I read more about mine and it says that I am a rational, what do you think that means willie?
Of the four aspects of strategic analysis and definition it is the contingency planning or entailment organizing role that reaches the highest development in Masterminds. Entailing or contingency planning is not an informative activity, rather it is a directive one in which the planner tells others what to do and in what order to do it. As the organizing capabilities the Masterminds increase so does their inclination to take charge of whatever is going on.
It is in their abilities that Masterminds differ from the other Rationals, while in most of their attitudes they are just like the others. However there is one attitude that sets them apart from other Rationals: they tend to be much more self-confident than the rest, having, for obscure reasons, developed a very strong will. They are rather rare, comprising no more than, say, one percent of the population. Being very judicious, decisions come naturally to them; indeed, they can hardly rest until they have things settled, decided, and set. They are the people who are able to formulate coherent and comprehensive contingency plans, hence contingency organizers or "entailers."
Masterminds will adopt ideas only if they are useful, which is to say if they work efficiently toward accomplishing the Mastermind's well-defined goals. Natural leaders, Masterminds are not at all eager to take command of projects or groups, preferring to stay in the background until others demonstrate their inability to lead. Once in charge, however, Masterminds are the supreme pragmatists, seeing reality as a crucible for refining their strategies for goal-directed action. In a sense, Masterminds approach reality as they would a giant chess board, always seeking strategies that have a high payoff, and always devising contingency plans in case of error or adversity. To the Mastermind, organizational structure and operational procedures are never arbitrary, never set in concrete, but are quite malleable and can be changed, improved, streamlined. In their drive for efficient action, Masterminds are the most open-minded of all the types. No idea is too far-fetched to be entertained-if it is useful. Masterminds are natural brainstormers, always open to new concepts and, in fact, aggressively seeking them. They are also alert to the consequences of applying new ideas or positions. Theories which cannot be made to work are quickly discarded by the Masterminds. On the other hand, Masterminds can be quite ruthless in implementing effective ideas, seldom counting personal cost in terms of time and energy.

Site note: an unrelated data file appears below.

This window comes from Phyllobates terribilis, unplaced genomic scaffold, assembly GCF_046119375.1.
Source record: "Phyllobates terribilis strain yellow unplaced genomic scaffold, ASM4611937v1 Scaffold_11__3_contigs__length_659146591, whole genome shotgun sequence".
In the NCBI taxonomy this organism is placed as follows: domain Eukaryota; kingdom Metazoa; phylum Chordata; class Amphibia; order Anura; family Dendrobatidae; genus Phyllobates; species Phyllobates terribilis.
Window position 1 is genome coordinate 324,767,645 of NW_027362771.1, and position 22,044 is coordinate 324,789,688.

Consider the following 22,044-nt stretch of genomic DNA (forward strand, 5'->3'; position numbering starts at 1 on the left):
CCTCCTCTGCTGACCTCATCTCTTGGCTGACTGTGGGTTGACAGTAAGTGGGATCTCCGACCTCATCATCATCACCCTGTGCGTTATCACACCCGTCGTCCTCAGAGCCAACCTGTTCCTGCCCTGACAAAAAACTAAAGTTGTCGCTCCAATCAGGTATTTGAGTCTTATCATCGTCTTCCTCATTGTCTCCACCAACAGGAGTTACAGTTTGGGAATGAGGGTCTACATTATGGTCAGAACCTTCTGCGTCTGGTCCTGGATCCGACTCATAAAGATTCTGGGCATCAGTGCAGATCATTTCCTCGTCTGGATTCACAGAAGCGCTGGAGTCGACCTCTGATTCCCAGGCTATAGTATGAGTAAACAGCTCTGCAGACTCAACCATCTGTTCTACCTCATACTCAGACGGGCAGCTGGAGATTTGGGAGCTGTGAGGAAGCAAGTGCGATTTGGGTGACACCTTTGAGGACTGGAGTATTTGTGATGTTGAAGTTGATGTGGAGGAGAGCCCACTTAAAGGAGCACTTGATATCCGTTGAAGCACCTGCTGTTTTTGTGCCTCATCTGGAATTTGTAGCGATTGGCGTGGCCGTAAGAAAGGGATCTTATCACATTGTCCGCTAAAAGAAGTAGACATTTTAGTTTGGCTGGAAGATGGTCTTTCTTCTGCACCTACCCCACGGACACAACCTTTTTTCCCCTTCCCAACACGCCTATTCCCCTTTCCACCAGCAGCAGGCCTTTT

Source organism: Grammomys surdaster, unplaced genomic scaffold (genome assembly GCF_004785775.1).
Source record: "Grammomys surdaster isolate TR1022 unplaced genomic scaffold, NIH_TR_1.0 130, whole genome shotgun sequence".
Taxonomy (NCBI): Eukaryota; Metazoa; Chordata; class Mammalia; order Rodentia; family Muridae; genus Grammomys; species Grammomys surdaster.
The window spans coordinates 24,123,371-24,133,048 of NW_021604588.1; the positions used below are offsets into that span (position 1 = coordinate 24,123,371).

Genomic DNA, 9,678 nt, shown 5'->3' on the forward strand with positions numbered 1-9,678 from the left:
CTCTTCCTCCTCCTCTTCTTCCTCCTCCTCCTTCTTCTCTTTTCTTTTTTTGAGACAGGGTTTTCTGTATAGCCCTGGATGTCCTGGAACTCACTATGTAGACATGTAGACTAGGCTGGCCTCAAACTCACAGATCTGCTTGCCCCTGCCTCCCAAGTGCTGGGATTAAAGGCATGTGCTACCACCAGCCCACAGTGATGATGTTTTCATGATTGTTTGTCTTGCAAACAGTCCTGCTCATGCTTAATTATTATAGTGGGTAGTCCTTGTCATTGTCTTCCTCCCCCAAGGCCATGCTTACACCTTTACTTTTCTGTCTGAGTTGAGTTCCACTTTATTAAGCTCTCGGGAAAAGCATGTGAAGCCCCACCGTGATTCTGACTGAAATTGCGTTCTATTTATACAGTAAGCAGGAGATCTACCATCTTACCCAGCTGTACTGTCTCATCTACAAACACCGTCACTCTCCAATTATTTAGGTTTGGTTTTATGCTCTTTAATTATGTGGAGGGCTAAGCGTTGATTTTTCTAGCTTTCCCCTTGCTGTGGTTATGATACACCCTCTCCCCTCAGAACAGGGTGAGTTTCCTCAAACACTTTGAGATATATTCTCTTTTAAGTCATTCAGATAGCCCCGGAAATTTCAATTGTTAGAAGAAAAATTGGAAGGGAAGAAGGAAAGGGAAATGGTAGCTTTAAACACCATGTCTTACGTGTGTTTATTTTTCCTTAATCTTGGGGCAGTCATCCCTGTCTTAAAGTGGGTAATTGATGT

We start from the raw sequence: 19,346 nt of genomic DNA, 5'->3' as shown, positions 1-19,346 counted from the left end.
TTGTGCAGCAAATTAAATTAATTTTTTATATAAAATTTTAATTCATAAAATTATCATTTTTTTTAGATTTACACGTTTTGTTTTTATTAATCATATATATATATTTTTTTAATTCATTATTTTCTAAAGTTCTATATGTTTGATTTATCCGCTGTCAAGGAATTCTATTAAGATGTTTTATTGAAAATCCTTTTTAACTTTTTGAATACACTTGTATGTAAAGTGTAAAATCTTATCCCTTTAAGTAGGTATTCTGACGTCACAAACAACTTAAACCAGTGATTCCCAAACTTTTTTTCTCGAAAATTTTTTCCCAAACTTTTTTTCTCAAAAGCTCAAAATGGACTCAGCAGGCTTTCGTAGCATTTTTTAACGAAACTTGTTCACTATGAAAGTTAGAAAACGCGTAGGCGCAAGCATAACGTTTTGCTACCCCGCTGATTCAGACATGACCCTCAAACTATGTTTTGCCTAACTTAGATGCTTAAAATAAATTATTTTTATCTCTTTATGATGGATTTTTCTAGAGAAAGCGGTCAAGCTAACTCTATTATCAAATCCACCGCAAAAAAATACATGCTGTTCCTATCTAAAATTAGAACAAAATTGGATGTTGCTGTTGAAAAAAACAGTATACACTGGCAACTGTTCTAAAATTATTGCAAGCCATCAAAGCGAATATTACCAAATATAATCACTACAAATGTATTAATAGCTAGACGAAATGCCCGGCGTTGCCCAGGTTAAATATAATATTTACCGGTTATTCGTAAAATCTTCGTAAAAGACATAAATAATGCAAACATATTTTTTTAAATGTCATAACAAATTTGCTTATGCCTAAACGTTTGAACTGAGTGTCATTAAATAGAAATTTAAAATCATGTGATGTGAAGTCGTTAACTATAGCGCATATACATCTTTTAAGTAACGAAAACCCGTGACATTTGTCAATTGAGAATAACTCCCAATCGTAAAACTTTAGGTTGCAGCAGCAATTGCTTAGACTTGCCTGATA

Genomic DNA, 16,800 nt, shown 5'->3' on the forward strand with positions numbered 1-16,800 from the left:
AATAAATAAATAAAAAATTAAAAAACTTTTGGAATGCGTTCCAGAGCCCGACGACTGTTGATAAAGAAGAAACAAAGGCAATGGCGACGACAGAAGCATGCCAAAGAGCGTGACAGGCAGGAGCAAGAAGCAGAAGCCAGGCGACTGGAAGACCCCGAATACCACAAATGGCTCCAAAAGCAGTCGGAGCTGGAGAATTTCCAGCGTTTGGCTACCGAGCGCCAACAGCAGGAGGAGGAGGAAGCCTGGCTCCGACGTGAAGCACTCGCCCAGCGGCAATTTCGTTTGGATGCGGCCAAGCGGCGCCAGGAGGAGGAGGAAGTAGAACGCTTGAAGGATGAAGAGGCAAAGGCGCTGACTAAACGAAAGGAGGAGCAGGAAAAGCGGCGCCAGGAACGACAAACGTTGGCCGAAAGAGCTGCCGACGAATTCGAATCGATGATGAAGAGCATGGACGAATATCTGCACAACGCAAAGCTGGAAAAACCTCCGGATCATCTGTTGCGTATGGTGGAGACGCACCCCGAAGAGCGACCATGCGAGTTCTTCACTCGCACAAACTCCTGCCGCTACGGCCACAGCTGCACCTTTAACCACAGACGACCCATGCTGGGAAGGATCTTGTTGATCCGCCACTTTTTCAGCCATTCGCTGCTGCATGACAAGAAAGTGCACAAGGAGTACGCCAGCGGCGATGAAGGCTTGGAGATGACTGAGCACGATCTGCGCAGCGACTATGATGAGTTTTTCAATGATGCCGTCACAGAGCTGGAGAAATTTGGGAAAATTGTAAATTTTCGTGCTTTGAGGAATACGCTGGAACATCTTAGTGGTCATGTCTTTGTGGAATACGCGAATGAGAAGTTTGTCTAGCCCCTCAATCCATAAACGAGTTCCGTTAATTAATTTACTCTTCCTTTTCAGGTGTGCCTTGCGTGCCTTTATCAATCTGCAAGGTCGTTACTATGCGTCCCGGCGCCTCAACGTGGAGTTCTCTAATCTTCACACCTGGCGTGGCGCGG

The famous people who are like me:
Dan Aykroyd, actor (The Blues Brothers)
Susan B. Anthony, suffragist
Arthur Ashe, tennis champion
Augustus Caesar (Gaius Julius Caesar Octavianus), Emperor of Rome
Jane Austen, author (Pride and Prejudice)
William J. Bennett, "drug czar"
William F. Buckley, Jr., conservative political advocate
Raymond Burr, actor (Perry Mason, Ironsides)
Chevy Chase (Cornelius Crane), actor (Fletch)
Phil Donahue, television talk show host
Michael Dukakis, governor of Mass., 1988 U.S. Dem. pres. candidate
Greg Gumbel, television sportscaster
Hannibal, Carthaginian military leader
Veronica Hamel, actress (Hill Street Blues)
Orel Leonard Hershiser, IV, major league baseball pitcher
Peter Jennings, television newscaster
Charles Everett Koop, former U.S. surgeon general
Ivan Lendl, tennis champion
C. S. Lewis, author (The Chronicles of Narnia)
Joan Lunden, television talk show host
Edwin Moses, U.S. olympian (hurdles)
Martina Navratilova, tennis champion
Charles Rangel, U. S. Representative, D-N.Y.
Pernell Roberts, actor (Bonanza)
Maria Owens Shriver, television newscaster
Josephine Tey (Elizabeth Mackintosh), mystery writer (Brat Farrar)
INTJs are idea people. Anything is possible; everything is negotiable. Whatever the outer circumstances, INTJs are ever perceiving inner pattern-forms and using real-world materials to operationalize them. Others may see what is and wonder why; INTJs see what might be and say "Why not?!" Paradoxes, antinomies, and other contradictory phenomena aptly express these intuitors' amusement at those whom they feel may be taking a particular view of reality too seriously. INTJs enjoy developing unique solutions to complex problems.
Thinking in this auxiliary role is a workhorse. Closure is the payoff for efforts expended. Evaluation begs diagnosis; product drives process. As they come to light, Thinking tends, protects, affirms and directs iNtuition's offspring, fully equipping them for fulfilling and useful lives. A faithful pedagogue, Thinking argues not so much on its own behalf, but in defense of its charges. And through this process these impressionable ideas take on the likeness of their master.
Feeling has a modest inner room, two doors down from the Most Imminent iNtuition. It doesn't get out much, but lends its influence on behalf of causes which are Good and Worthy and Humane. We may catch a glimpse of it in the unspoken attitude of good will, or the gracious smile or nod. Some question the existence of Feeling in this type, yet its unseen balance to Thinking is a cardinal dimension in the full measure of the INTJ's soul.
Sensing serves with a good will, or not at all. As other inferior functions, it has only a rudimentary awareness of context, amount or degree. Thus INTJs sweat the details or, at times, omit them. "I've made up my mind, don't confuse me with the facts" could well have been said by an INTJ on a mission. Sensing's extraverted attitude is evident in this type's bent to savor sensations rather than to merely categorize them. Indiscretions of indulgence are likely an expression of the unconscious vengeance of the inferior.